Coffee Grinds

Preparing coffee close up
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Of all the elements that affect the flavor of coffee, the size of the grinds may be the least expected. But as a world champion barista has said, “The grinder’s probably the most important piece of equipment you’re going to buy when brewing a cup at home.” If you’re looking to improve the flavor of your coffee, this is the first adjustment to make. Only a good grinder can do justice to a special coffee, but even an everyday bean can be elevated by the right grind.

Why the grind can make or break the flavor in your cup

At first thought, it seems unlikely to most people that such a small detail would make so much of a difference. But it does!

Why don’t we brew coffee with whole beans? We grind the coffee so that water can come in contact with the hundreds of soluble materials in the beans. The extraction of these compounds into the water creates the color, flavor, and aroma we love.

But the extraction process needs to be just right. If there is too much contact between the water and the grounds, the coffee will be over-extracted and have a bitter flavor. If there is too little contact between the water and the grounds, the coffee will be under-extracted and have a weak flavor.

Finding the right extraction balance, and the best flavor, requires a good match between grounds and the brewing method being used.

Anatomy of the perfect grind

The size of the grounds is very important, but there are also other characteristics that go into the ‘perfect grind’. Here’s a quick summary of what maximizes good flavor.

  • Size of the grounds should be a good match for the brewing method. This helps ensure optimal extraction so the coffee is neither bitter nor weak.
  • The individual particles in the grind should be a uniform size. Having a range of sizes, from coarse to fine, in the same batch will result in an uneven extraction (both over- and under-) and create a muddy taste.
  • Beans should not be exposed to heat created from the grinder. Some grinders can create heat in the process, which can reduce flavor.
  • The closer to brewing that the coffee is ground the better. Those wonderful compounds in the beans begin to dissipate when exposed to air. The fresher the better.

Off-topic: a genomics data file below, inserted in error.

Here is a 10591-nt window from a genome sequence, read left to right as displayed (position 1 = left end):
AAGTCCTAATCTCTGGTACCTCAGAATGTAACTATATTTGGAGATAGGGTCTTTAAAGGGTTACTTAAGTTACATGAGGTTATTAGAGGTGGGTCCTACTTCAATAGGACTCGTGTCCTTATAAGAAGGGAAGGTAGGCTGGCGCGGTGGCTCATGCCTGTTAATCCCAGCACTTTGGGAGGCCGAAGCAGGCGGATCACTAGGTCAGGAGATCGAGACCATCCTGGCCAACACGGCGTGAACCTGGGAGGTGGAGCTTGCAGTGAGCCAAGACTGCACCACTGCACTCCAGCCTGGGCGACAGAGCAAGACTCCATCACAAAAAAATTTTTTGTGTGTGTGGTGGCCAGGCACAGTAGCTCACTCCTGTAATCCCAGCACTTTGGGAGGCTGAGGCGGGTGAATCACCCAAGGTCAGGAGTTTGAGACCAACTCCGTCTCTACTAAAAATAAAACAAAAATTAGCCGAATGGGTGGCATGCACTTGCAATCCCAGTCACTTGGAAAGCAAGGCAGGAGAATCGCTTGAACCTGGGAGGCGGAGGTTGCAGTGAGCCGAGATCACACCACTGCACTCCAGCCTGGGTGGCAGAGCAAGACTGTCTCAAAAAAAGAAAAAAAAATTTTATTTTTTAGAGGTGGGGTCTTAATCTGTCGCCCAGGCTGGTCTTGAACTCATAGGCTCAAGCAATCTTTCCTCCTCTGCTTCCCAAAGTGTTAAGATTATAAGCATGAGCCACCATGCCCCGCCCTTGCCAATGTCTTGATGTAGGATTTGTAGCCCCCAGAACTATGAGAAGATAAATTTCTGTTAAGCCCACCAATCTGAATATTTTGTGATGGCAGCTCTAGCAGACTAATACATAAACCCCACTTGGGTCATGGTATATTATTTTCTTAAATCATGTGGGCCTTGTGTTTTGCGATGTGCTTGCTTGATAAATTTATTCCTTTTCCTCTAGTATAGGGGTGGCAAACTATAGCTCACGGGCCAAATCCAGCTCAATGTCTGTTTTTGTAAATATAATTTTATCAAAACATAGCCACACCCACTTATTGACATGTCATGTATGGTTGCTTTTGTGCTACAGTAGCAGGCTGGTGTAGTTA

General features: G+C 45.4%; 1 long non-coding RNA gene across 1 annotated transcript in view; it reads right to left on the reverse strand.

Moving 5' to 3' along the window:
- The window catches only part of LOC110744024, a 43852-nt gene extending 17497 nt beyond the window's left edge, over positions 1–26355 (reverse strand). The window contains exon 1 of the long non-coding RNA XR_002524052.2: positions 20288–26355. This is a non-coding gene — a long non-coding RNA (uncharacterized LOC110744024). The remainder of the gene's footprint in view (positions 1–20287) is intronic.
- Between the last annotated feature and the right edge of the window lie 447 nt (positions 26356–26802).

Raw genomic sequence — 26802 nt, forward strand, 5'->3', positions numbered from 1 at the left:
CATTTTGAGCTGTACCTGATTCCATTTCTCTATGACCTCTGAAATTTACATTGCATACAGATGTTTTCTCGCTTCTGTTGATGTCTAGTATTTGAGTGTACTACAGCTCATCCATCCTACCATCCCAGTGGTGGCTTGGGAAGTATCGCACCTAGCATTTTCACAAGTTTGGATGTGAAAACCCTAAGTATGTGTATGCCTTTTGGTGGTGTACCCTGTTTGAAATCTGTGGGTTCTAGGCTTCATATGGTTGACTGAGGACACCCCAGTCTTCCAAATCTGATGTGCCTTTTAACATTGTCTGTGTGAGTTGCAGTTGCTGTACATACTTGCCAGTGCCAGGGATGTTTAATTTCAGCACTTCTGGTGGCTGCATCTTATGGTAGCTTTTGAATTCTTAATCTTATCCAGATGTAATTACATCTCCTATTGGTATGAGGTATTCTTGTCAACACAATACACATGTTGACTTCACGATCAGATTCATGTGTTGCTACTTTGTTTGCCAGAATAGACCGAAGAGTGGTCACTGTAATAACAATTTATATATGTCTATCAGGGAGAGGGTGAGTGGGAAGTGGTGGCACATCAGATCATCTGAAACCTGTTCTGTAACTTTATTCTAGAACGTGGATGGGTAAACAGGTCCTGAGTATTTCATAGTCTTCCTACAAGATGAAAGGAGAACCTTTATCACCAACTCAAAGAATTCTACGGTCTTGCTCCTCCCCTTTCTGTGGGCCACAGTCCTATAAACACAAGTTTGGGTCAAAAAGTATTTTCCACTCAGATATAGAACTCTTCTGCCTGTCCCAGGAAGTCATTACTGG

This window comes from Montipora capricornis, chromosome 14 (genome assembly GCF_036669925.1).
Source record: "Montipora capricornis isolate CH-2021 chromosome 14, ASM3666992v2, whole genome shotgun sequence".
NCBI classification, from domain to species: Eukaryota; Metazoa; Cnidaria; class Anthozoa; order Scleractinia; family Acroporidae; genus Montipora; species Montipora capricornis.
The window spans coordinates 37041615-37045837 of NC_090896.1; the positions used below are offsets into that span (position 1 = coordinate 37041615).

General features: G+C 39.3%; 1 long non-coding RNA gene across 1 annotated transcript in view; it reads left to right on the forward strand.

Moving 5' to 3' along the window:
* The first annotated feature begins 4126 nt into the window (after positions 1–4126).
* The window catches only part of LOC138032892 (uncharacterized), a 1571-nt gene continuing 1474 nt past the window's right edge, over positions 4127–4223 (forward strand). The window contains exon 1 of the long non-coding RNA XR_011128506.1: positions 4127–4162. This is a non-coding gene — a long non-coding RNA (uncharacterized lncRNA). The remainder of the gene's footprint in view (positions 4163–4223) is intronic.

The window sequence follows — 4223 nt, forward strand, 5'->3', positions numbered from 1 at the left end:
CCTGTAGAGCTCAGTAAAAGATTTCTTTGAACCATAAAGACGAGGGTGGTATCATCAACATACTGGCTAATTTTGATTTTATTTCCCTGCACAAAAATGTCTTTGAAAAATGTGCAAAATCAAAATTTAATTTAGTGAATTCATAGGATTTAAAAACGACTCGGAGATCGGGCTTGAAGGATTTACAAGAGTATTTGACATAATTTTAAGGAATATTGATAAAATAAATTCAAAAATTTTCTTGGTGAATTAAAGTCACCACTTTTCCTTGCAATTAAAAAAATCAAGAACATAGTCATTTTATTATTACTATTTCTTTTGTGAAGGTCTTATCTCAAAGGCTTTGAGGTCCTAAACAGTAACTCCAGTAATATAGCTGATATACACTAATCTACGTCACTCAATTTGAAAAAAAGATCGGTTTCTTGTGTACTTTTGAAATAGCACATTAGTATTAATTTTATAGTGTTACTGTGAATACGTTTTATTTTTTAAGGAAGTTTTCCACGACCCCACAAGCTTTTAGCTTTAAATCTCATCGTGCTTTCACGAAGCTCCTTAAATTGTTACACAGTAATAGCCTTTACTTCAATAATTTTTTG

coffee grind guide infographic

Two types of grinders

How do the two types of coffee grinders stack up to the ‘perfect grind’? See the chart below for details.

Blade Grinder

Burr Grinder

How it Works A blade (similar to a blender) rotates at a very fast speed and smashes the beans into pieces.Coffee beans pass between two moving "burrs" (plates with rough edges), which grinds the coffee.
Pros• Typically less expensive
• Compact size
• Accurate and repeatable grind sizes
• More uniform grinds
• Does not create heat
• Can grind finely enough for espresso
Cons• Cannot create uniform grinds
• Grind size is adjustable but varies
• Can create heat during grinding
• Cannot create a grind for espresso
• Typically more expensive
• Larger size
Bottom LineBlade grinders are inexpensive, fast and the most commonly used models. But, they do not create an optimal grind.Burr grinders are more expensive, offer you more control over your grinding, and contribute to superior coffee flavor.

Which grind size to use?

The following guidelines give you a good rule of thumb for matching your grind size to your brewing method.

Extra Fine: Espresso, Moka Pot
Fine: Single-Serve Refillable Pods
Medium: Drip Coffee Maker
Medium Coarse: Pour Over
Coarse: French Press, Percolator
Extra Coarse: Cold Brew

Extra Coarse Grind

Coarse Grind

Medium Coarse Grind

Medium Grind

Medium Fine Grind

Fine Grind

Extra Fine Grind

Coffee grind photos by Chris Arnold, licensed under a Creative Commons Attribution-NoDerivatives 4.0 International License. Courtesy of INeedCoffee.

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